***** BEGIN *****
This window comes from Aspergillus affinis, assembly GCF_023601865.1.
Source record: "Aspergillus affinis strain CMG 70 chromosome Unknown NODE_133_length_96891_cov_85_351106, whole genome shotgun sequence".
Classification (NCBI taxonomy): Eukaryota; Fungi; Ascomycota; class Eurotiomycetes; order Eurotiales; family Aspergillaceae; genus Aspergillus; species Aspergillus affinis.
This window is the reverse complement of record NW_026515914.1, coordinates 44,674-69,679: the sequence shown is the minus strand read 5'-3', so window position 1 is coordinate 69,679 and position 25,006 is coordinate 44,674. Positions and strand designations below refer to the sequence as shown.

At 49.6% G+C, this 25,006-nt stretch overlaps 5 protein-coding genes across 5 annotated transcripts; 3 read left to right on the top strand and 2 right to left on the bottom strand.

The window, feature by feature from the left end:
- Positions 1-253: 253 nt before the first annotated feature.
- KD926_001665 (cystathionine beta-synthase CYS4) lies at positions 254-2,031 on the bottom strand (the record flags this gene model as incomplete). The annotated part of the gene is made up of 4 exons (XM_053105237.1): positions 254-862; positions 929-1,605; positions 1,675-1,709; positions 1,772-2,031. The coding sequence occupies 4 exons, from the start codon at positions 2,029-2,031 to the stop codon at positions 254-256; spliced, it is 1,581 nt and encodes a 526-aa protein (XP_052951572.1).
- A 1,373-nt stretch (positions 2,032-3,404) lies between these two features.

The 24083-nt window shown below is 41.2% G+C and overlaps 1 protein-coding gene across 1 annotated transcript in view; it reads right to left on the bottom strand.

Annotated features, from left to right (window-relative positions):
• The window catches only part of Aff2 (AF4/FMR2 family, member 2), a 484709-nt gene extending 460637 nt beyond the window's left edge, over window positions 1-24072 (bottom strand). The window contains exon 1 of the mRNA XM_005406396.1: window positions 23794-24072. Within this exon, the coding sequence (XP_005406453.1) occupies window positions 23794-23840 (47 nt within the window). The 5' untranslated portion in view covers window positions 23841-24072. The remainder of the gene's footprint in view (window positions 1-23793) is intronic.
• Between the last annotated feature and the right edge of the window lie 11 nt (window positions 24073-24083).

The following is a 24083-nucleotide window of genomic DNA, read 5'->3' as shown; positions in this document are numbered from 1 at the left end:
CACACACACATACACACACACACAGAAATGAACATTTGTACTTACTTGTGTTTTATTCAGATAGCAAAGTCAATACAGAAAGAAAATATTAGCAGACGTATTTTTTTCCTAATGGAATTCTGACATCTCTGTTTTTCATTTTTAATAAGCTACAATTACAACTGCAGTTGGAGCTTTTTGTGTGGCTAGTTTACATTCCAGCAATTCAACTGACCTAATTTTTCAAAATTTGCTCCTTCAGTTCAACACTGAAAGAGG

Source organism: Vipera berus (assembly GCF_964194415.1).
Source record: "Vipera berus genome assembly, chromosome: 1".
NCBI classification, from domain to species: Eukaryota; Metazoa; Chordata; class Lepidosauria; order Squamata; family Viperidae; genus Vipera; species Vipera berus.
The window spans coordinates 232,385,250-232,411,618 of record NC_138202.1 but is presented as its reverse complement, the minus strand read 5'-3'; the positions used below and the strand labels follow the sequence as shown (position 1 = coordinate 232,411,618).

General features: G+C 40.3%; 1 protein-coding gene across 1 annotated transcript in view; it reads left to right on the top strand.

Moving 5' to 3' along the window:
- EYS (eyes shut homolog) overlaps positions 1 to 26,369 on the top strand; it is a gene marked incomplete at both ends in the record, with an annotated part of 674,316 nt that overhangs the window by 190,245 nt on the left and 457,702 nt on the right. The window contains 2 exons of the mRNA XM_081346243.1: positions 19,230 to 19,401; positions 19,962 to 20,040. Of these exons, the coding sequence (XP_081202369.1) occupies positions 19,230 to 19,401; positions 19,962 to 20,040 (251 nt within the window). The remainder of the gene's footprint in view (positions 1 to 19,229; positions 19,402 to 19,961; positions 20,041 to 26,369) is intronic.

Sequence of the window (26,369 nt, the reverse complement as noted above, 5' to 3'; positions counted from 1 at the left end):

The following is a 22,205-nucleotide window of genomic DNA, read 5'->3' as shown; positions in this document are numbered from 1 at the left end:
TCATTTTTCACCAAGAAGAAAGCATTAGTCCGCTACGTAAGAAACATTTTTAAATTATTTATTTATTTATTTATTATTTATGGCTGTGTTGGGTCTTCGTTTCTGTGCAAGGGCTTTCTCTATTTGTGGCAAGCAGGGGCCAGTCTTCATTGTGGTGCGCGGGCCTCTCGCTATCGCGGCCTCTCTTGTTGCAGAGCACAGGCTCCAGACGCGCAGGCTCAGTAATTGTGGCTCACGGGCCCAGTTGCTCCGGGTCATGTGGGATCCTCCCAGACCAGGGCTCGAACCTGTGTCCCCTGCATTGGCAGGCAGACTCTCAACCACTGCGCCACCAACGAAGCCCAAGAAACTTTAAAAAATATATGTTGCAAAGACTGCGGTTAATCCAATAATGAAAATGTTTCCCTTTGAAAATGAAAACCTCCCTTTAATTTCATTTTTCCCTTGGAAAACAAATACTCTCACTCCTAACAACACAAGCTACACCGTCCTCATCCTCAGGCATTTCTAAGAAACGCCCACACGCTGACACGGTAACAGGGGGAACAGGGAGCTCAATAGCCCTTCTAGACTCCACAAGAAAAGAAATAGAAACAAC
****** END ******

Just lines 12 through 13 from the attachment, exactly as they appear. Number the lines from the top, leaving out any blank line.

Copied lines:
• The window catches only part of Aff2 (AF4/FMR2 family, member 2), a 484709-nt gene extending 460637 nt beyond the window's left edge, over window positions 1-24072 (bottom strand). The window contains exon 1 of the mRNA XM_005406396.1: window positions 23794-24072. Within this exon, the coding sequence (XP_005406453.1) occupies window positions 23794-23840 (47 nt within the window). The 5' untranslated portion in view covers window positions 23841-24072. The remainder of the gene's footprint in view (window positions 1-23793) is intronic.
• Between the last annotated feature and the right edge of the window lie 11 nt (window positions 24073-24083).